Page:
The 'Delicate Balance' of Security and Privacy at Philadelphia's City Hall

Safeguards worry some citizens as staff seeks to provide protection, access control

A $6.5 million City Hall security project, which will require visitors to the upper floors of the old building to be identified, photographed and logged in to a database, has been quietly moving forward and should be operating by April, city officials say.

Although officials point to the need for protection in a post-9/11 world, several activist leaders, civil libertarians, and some members of City Council view the plans with trepidation.

"It's a concern for me," said Carol Hemingway, president of Philadelphia ACORN, an activist group. "I'm going to be in a database somewhere. Who has access to it? What is the purpose? What are you going to do with that information?"

The project calls for upper-floor visitors, who now have access through many stairwells and elevator banks, to be funneled through a security station at the building's northeast corner to be photographed. Portable metal detectors would be available for use, if necessary, said Richard Tustin, head of the city's capital program office, which is overseeing construction.

Visitors to heavily used agencies on the first floor, such as the Department of Records, could enter the building through central doors, avoiding the security command center. But anyone wishing to visit the mayor's office, a Council member, a Council session, the marriage-license bureau, or other upstairs city offices would have to present photo identification and submit to being photographed by the city.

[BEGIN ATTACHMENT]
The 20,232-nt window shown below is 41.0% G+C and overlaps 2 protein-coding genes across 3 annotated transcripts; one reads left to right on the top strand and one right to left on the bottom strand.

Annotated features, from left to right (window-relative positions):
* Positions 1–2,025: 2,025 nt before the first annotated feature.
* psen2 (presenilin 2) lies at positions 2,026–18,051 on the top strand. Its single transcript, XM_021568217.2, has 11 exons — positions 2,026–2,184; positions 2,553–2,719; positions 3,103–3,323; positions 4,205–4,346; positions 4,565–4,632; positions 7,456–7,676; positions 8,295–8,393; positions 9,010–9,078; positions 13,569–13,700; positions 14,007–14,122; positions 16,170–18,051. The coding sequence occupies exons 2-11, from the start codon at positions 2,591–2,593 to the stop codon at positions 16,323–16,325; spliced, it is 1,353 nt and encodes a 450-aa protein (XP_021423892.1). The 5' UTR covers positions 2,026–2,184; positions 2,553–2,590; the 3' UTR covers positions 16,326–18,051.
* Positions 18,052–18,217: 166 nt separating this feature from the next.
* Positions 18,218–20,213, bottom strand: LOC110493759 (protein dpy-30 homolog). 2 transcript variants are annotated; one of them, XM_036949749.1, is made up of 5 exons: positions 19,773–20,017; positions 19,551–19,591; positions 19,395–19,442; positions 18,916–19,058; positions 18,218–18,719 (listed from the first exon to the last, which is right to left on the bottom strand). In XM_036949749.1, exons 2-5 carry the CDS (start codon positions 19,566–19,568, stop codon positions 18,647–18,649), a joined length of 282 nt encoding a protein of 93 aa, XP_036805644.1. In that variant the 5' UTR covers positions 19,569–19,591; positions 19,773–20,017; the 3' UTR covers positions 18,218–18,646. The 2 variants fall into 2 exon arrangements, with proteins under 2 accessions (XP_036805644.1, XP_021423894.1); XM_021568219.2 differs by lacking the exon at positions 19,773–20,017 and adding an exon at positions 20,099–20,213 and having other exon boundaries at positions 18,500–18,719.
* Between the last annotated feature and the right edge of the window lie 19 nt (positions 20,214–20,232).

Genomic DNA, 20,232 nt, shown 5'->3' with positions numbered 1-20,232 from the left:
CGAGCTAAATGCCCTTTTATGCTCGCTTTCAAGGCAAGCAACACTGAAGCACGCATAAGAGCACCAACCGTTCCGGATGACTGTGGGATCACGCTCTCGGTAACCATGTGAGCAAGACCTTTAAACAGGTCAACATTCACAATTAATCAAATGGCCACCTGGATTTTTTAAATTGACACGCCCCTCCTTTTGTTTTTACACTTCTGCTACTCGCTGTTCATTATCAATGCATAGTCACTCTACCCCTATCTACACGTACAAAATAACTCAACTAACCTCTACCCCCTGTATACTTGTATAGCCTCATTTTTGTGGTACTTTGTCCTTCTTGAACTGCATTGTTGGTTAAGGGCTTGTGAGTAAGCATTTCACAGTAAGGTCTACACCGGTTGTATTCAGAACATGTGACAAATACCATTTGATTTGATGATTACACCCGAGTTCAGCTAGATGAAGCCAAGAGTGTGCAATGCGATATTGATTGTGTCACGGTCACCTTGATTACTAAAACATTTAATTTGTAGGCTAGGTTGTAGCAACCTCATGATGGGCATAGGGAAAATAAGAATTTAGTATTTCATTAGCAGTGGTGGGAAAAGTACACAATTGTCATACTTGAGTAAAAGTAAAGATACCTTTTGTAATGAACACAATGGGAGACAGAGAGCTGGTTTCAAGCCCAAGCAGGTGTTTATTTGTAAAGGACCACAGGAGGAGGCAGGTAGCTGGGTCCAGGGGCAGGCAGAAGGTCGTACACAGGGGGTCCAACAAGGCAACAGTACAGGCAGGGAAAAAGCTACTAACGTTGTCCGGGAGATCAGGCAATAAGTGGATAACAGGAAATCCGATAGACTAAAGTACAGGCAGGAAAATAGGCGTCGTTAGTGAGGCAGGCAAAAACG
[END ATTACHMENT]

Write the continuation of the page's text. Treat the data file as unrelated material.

The project also calls for installation of networked, digital surveillance cameras throughout the building, in its courtyard, and around the surrounding sidewalks and building apron. Images from those cameras could also be warehoused.

Mayor Street, talking to reporters after a King Day of Service news conference this month, called the need for such procedures "unfortunate" but "a product of the times in which we live."

The mayor said no actual threat prompted the project, but he argued that Philadelphia was one of the last cities in the country without "21st-century" security procedures.

"I don't think we can conduct ourselves out of sync with the idea that things can happen," Street said, adding: "I do believe there's a point beyond which you do not go" with security procedures in a public building.

"If it doesn't work well, we'll make adjustments," Street said.

Not all cities are going this route.

"You can walk into City Hall in Chicago," said Jennifer Martinez, a spokeswoman for Chicago Mayor Richard M. Daley. "We have demonstrations all the time. We see City Hall as a public building with access."

Chicago does use video cameras around City Hall that are networked into a growing citywide web of surveillance cameras programmed into the city's 911 emergency system, Martinez said.

An informal survey of several large East Coast cities indicated that metal detectors were favored to screen visitors to major public buildings.

Atlanta, for instance, requires City Hall visitors to pass through metal detectors. For a few months after 9/11, a city spokeswoman said, visitors had to show identification.

The Philadelphia plans date from the period immediately after the Sept. 11, 2001, attacks. Joe Martz, then city managing director, called for a security plan encompassing City Hall, the Municipal Services Building, and the city offices at One Parkway Place.

A dozen projects resulted, including the photo-identification system, which is already in place at the Municipal Services Building and at One Parkway. Once City Hall is online, a database will incorporate visitors to all three buildings.

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